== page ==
In the wake of two global cyberattacks, the CIO of Penn Medicine is calling for more federal support in the form of criminal investigations to stem the tide of attacks.
Acknowledging the ongoing need for hospitals to train employees, patch software and conduct ongoing breach response testing, Mike Restuccia, CIO at Penn Medicine, argues in an op-ed for Healthcare IT News that the industry needs more support from federal officials and law enforcement to prosecute cybercriminals that cause patient harm.
“International cooperation with agencies across the globe should be expanded in order to bring such perpetrators to justice,” he wrote. “Intentionally disrupting patient care is a serious offense and should be treated as such to adequately safeguard against potential negative patient outcomes of such behavior.”
Restuccia also called for more funding and collaboration with federal agencies to address widespread vulnerabilities outlined in the Department of Health and Human Services Cybersecurity Task Force report. Following the WannaCry attack in May, HHS unveiled a new cybersecurity communications center that has received both criticism and praise.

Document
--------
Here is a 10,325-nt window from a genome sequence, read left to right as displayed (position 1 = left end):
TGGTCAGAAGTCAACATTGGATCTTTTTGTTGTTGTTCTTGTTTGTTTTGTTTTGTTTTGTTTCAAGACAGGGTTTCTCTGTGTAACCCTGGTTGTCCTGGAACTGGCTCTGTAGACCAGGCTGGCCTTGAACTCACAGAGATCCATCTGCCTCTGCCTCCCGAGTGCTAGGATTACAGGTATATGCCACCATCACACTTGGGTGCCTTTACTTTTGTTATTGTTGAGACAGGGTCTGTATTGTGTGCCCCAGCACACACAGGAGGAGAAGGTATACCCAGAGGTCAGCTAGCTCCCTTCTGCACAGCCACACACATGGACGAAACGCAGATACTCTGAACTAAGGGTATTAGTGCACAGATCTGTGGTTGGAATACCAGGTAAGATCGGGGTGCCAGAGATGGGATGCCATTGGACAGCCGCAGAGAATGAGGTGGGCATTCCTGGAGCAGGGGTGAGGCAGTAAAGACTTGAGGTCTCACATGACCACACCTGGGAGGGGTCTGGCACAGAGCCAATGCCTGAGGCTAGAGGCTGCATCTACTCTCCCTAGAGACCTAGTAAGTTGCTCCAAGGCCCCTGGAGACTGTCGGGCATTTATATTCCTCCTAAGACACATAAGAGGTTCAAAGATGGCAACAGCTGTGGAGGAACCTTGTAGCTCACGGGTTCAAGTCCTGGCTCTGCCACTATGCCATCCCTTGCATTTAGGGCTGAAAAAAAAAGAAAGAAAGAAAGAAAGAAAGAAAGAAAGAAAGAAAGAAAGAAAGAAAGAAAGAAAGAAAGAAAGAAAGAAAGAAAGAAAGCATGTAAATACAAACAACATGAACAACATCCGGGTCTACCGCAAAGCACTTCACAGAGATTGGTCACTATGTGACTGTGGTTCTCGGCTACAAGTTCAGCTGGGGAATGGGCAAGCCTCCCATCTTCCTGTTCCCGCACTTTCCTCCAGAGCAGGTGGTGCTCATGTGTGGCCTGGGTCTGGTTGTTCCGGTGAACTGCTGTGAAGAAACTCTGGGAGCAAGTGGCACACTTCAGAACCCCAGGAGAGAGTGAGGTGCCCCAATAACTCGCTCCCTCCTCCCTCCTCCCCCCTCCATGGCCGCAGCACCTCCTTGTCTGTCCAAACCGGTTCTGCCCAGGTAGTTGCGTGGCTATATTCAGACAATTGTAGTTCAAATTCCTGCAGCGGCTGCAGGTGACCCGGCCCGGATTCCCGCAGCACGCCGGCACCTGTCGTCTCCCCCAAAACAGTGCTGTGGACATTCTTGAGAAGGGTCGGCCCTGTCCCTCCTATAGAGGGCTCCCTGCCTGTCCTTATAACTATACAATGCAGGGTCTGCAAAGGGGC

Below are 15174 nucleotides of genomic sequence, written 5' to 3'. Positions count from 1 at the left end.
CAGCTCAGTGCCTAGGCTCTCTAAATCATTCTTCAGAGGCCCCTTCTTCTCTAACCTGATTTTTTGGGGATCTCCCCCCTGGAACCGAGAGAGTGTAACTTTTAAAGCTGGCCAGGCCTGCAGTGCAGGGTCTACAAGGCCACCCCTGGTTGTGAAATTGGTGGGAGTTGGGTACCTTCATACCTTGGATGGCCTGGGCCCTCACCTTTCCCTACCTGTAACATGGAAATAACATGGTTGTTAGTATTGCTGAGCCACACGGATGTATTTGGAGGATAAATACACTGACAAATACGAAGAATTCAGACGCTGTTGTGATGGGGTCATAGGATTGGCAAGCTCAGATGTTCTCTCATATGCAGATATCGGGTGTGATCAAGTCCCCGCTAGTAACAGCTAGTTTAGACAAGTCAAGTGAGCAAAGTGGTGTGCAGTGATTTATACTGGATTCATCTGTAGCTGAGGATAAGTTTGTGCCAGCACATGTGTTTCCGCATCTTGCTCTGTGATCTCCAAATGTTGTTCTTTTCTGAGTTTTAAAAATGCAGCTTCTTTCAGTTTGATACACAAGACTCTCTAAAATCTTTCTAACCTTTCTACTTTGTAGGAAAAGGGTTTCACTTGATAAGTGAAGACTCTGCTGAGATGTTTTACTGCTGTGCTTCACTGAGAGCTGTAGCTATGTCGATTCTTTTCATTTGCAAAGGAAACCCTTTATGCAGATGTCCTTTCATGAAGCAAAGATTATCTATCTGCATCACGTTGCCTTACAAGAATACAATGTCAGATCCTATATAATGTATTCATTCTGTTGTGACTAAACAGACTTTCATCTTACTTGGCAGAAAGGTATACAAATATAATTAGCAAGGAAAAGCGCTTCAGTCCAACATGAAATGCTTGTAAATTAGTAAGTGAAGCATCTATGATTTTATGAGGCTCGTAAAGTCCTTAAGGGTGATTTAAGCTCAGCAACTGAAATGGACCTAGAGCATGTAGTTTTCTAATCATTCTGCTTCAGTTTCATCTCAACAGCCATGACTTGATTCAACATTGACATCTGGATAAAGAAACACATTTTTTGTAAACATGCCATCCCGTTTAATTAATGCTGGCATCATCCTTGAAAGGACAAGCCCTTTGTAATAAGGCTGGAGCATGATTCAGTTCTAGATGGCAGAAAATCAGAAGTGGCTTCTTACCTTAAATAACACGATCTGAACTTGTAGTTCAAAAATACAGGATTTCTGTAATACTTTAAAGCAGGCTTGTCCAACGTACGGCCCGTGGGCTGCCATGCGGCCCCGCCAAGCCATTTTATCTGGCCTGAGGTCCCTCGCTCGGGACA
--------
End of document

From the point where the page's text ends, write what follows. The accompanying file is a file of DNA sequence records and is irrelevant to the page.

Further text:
Bringing cybercriminals to justice could prove difficult, given the fact that large-scale attacks are often traced back to nation states and because law enforcement officials are still learning how to investigate and prosecute perpetrators. In the case of WannaCry, security firms believe government hackers in North Korea were to blame. Last week, ZDNet reported officials in Ukraine arrested a man accused of spreading the Petya malware, but it was unclear if he was a formal suspect in the attack that spread across the globe.